Jump to content
House Price Crash Forum

montesquieu

Members
  • Posts

    478
  • Joined

  • Last visited

Everything posted by montesquieu

  1. Duly signed. All part of the consipracy to get rid of the little things that make life bearable for people, so that TBTB can profit.
  2. In theory. Whether an increasingly isolationist USA would go to war to defend a bunch of Chinese against another bunch of Chinese in support of a promise made at the beginning of the Cold War is another question. And who would loan them the money to fight? Taiwan's Green Party are a serious bunch of nut jobs (looking back with nostalgia to the days when they were a Japanese colony for example - part of the reason for that being that the incoming KMT in 49 didn't treat the local Hokkien-speaking Taiwanese population any better than the Japanese did and in some ways worse - democracy didn't take hold till the 90s). Fist fights in parliament and so on, and pretty corrupt as well). The Greens are favourites to win the next election too and perfectly capable of doing something dumb enough to provoke China, potentially playing into their hands. In such a case the USA could easily declare 'all as bad as each other' and walk away.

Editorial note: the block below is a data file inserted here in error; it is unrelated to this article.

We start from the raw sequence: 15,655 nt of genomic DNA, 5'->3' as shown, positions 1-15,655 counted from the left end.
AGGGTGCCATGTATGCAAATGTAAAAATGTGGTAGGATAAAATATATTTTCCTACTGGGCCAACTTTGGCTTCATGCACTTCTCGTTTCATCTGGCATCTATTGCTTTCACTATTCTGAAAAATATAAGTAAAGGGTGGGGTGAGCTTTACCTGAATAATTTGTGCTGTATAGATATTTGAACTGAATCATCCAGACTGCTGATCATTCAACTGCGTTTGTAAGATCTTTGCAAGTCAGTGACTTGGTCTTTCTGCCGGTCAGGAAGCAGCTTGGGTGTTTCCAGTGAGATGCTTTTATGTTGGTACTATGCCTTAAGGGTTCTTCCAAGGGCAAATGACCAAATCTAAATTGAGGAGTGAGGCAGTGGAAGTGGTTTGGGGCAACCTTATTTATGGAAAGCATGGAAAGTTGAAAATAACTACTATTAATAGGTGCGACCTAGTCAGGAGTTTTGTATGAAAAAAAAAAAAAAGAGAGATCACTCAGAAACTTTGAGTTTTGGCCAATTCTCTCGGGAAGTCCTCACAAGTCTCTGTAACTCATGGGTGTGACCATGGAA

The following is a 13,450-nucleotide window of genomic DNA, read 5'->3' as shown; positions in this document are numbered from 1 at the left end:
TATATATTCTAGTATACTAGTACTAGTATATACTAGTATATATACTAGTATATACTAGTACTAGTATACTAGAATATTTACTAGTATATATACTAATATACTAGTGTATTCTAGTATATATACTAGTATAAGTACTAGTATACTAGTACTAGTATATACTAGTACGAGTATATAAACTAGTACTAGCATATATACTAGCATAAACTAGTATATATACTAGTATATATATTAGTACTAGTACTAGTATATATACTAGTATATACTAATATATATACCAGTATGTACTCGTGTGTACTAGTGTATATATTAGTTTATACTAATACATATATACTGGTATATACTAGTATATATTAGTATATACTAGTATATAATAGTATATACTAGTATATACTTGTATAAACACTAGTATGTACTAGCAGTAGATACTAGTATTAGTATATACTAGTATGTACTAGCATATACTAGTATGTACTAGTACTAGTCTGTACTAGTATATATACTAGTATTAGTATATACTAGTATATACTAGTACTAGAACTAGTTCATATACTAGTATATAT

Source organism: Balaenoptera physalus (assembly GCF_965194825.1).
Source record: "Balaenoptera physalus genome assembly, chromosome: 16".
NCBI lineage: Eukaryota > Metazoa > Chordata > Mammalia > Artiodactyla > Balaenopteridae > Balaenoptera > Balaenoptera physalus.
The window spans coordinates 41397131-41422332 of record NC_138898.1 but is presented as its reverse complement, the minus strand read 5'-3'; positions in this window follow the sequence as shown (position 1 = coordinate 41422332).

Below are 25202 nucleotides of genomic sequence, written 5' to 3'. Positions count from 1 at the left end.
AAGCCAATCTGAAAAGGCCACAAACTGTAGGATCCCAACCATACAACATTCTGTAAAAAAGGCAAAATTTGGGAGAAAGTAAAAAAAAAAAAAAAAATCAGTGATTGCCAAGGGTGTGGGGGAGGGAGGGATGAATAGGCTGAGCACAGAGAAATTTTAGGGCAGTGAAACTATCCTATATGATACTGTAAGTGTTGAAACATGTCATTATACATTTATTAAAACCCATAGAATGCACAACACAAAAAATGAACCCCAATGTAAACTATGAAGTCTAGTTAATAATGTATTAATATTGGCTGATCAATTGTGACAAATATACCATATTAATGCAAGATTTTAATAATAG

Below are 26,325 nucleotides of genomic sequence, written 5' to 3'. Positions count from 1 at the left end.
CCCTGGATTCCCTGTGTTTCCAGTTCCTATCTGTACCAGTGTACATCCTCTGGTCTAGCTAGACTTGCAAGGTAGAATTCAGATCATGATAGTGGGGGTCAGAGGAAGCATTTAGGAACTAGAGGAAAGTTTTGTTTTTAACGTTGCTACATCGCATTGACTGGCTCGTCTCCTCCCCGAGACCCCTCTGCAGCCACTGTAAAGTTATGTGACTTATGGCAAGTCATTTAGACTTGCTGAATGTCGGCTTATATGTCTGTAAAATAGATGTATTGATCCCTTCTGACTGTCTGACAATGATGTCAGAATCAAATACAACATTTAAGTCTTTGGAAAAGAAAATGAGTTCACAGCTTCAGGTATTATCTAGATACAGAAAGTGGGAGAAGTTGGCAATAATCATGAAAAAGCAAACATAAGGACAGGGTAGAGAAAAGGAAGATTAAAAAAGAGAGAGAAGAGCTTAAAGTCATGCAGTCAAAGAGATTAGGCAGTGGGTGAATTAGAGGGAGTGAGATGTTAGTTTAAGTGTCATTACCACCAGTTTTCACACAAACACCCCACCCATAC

3. Been saying this on my regular visits to Taiwan and China for several years no but no-one can see the credit bubble all around them. I really don't know how they manage it but I've recently seen friends of my wife - academics - pay over £500k for a 3-bed apartment in a nice but nondescript block in Nanjing. There is nothing supporting such valuations except the flood of funny money, salaries are maybe a third to half of what they are even here (and even here, academic salaries are pretty rubbish). This has been replicated on a very widespread scale as people have found themselves in possession (somehow) of oodles of cash as well as access to apparently limitless credit. There are only two possible outcomes - a yuan crash and massive inflation (unlikely) - or a property crash on the Tokyo scale or even bigger. People have been drawing straight-line graphs of China's rise for a long time now but nothing is ever straight line. I'm not by nature a tin foil hatter - I still think Western economies will pull through somehow if only by changing the rules of the game - but I just can't see how China unwinds without massive pain across the board, possibly exceeding that of Japan (which had a far more mature economy and as well as a more stable society to cope with the shock). The whole of Chinese history is one of extremes, excesses and over-reactions - extremely turbulent especially at the boundaries of change. This will not end well. I fear for Taiwan - no-one has talked about this in the Ukraine context, but China must be looking at the West's feeble reaction and thinking that this is its moment, an ideal distraction from impending pain all around.